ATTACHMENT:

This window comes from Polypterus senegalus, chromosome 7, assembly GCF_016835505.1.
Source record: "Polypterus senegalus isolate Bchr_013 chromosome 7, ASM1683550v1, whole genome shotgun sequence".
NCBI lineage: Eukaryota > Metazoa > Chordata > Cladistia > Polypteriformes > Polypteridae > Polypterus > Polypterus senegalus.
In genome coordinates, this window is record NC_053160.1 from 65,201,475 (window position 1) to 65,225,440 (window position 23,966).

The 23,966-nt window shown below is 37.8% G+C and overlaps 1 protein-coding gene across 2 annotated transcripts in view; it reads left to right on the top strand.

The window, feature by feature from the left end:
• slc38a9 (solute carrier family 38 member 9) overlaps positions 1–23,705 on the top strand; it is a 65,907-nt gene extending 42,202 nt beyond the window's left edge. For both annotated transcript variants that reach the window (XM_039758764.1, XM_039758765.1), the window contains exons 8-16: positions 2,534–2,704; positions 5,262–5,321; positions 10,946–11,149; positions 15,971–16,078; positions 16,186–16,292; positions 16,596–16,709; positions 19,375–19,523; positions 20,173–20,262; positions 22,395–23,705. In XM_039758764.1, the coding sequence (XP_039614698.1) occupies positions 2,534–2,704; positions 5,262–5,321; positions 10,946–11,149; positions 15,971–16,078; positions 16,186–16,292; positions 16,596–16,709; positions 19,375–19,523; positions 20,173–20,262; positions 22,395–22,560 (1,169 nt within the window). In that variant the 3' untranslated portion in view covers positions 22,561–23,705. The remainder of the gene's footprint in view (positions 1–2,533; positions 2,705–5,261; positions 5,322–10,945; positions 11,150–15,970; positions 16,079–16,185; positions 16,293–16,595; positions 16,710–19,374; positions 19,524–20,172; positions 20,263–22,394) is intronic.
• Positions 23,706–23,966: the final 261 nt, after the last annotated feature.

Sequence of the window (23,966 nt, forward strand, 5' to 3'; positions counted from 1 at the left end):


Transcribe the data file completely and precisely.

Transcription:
This window comes from Polypterus senegalus, chromosome 7, assembly GCF_016835505.1.
Source record: "Polypterus senegalus isolate Bchr_013 chromosome 7, ASM1683550v1, whole genome shotgun sequence".
NCBI lineage: Eukaryota > Metazoa > Chordata > Cladistia > Polypteriformes > Polypteridae > Polypterus > Polypterus senegalus.
In genome coordinates, this window is record NC_053160.1 from 65,201,475 (window position 1) to 65,225,440 (window position 23,966).

The 23,966-nt window shown below is 37.8% G+C and overlaps 1 protein-coding gene across 2 annotated transcripts in view; it reads left to right on the top strand.

The window, feature by feature from the left end:
• slc38a9 (solute carrier family 38 member 9) overlaps positions 1–23,705 on the top strand; it is a 65,907-nt gene extending 42,202 nt beyond the window's left edge. For both annotated transcript variants that reach the window (XM_039758764.1, XM_039758765.1), the window contains exons 8-16: positions 2,534–2,704; positions 5,262–5,321; positions 10,946–11,149; positions 15,971–16,078; positions 16,186–16,292; positions 16,596–16,709; positions 19,375–19,523; positions 20,173–20,262; positions 22,395–23,705. In XM_039758764.1, the coding sequence (XP_039614698.1) occupies positions 2,534–2,704; positions 5,262–5,321; positions 10,946–11,149; positions 15,971–16,078; positions 16,186–16,292; positions 16,596–16,709; positions 19,375–19,523; positions 20,173–20,262; positions 22,395–22,560 (1,169 nt within the window). In that variant the 3' untranslated portion in view covers positions 22,561–23,705. The remainder of the gene's footprint in view (positions 1–2,533; positions 2,705–5,261; positions 5,322–10,945; positions 11,150–15,970; positions 16,079–16,185; positions 16,293–16,595; positions 16,710–19,374; positions 19,524–20,172; positions 20,263–22,394) is intronic.
• Positions 23,706–23,966: the final 261 nt, after the last annotated feature.

Sequence of the window (23,966 nt, forward strand, 5' to 3'; positions counted from 1 at the left end):